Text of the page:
The place is the Deep South, the time 1948, just prior to the civil rights movement. Having recently demolished another car, Daisy Wertham, a rich, sharp-tongued Jewish widow of seventy-two, is informed by her son, Boolie, that henceforth she must rely on the services of a chauffeur. The person he hires for the job is a thoughtful, unemployed black man, Hoke. Miss Daisy immediately regards him with disdain and he, in turn, is not impressed with his employer's patronizing tone and, he believes, twenty-five years, the two, despite their mutual differences, grow ever closer to, and more dependent on, each other.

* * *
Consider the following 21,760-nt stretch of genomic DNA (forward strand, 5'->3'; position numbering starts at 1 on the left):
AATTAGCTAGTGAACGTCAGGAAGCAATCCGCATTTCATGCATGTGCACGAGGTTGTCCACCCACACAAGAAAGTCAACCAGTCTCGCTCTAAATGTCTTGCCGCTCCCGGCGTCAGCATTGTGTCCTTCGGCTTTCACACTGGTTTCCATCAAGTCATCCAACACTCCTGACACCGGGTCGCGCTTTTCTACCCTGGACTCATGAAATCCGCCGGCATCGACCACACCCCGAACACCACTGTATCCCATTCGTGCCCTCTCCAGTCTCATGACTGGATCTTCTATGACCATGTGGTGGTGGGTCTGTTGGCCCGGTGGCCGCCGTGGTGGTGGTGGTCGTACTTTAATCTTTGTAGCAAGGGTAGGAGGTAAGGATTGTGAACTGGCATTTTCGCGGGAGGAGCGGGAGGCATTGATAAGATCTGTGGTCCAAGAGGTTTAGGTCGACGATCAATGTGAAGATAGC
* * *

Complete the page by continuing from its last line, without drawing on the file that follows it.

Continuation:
Slowly and steadily the dignified, good-natured Hoke breaks down the stern defenses of the ornery old lady. By the end of the play, it is movingly clear that they have both come to realize they have more in common than they ever believed possible—and that times and circumstances would ever allow them to publicly admit.